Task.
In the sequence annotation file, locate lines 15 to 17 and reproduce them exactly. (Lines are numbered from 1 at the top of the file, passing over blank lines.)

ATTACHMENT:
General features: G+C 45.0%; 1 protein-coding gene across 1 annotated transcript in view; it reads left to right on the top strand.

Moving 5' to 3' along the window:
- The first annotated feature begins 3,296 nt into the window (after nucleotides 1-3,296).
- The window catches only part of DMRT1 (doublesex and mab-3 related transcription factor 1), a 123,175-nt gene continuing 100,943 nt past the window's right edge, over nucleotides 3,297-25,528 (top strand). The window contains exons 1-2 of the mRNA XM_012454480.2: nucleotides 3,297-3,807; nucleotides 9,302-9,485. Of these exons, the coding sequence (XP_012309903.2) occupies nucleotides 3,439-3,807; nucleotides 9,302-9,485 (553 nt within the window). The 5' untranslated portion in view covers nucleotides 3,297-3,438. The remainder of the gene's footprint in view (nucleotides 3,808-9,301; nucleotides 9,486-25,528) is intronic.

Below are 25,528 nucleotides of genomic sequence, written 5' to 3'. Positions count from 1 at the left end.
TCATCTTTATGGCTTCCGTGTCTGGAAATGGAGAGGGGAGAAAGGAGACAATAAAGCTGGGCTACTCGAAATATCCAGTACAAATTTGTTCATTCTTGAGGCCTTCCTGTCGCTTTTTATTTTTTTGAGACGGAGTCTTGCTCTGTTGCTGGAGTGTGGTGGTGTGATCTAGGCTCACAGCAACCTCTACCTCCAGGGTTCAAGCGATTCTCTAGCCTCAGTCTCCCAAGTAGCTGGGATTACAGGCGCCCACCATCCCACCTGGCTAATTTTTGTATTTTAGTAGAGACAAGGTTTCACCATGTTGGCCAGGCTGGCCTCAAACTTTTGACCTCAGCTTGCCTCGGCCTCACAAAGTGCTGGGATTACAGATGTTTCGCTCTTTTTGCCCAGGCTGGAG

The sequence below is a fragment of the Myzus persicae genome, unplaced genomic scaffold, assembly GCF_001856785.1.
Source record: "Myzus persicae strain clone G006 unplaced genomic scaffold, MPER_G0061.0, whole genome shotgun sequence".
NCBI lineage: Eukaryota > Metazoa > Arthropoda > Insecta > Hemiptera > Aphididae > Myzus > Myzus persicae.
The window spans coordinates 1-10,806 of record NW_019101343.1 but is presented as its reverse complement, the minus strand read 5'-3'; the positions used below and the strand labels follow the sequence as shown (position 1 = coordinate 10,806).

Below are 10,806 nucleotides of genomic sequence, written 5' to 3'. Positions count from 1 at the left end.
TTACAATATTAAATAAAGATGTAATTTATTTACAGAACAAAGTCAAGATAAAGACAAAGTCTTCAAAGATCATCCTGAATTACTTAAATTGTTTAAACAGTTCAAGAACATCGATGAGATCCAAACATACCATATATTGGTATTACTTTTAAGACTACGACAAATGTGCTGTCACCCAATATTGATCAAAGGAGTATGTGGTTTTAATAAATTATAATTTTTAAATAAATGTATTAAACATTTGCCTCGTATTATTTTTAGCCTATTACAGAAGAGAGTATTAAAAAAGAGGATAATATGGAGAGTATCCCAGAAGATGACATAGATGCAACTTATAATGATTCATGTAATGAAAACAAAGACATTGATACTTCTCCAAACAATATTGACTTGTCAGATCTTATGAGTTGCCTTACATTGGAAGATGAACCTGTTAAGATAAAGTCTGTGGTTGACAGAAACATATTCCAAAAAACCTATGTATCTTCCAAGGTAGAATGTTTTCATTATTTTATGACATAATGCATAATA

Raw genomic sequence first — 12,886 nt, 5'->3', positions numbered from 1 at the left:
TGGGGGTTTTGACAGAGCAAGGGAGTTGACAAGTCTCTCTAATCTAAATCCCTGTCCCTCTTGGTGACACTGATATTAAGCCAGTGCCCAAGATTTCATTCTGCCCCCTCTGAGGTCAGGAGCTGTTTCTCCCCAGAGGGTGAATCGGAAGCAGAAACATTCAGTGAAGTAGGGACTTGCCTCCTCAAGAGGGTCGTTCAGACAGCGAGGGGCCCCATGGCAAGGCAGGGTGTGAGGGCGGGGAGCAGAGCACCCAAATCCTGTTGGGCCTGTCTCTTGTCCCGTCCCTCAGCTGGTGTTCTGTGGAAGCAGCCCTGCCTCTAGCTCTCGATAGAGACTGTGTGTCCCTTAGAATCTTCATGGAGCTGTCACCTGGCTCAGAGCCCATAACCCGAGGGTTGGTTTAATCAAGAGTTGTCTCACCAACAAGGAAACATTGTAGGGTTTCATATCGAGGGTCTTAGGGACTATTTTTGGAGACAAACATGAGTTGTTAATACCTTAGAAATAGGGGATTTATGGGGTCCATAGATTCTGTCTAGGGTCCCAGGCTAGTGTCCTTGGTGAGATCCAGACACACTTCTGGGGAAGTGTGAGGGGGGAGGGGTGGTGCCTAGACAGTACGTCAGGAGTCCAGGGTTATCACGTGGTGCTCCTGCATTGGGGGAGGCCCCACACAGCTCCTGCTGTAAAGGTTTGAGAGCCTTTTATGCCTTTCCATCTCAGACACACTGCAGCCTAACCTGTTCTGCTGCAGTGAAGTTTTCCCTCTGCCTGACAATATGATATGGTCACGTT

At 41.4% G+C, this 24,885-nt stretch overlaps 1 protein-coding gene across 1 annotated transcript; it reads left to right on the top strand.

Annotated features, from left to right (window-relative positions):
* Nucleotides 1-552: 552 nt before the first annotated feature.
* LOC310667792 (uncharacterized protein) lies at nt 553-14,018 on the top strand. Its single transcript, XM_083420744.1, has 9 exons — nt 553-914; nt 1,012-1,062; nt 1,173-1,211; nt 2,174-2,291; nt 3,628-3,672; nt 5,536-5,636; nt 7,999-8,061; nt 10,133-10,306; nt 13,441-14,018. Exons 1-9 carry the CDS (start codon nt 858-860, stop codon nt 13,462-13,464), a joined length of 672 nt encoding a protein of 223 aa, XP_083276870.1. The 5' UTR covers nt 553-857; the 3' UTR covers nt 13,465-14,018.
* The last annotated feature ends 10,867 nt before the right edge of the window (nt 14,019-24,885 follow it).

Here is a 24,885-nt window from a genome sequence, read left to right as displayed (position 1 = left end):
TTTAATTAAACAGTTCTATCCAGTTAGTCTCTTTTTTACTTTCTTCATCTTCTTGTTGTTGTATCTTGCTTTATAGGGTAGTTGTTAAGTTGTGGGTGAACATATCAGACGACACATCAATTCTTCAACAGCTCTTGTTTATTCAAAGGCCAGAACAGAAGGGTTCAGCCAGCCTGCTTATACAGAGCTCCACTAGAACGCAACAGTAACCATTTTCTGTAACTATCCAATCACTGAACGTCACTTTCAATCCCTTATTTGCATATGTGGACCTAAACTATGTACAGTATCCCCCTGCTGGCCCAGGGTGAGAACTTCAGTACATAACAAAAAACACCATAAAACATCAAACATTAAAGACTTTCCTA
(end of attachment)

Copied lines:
At 41.4% G+C, this 24,885-nt stretch overlaps 1 protein-coding gene across 1 annotated transcript; it reads left to right on the top strand.

Annotated features, from left to right (window-relative positions):
* Nucleotides 1-552: 552 nt before the first annotated feature.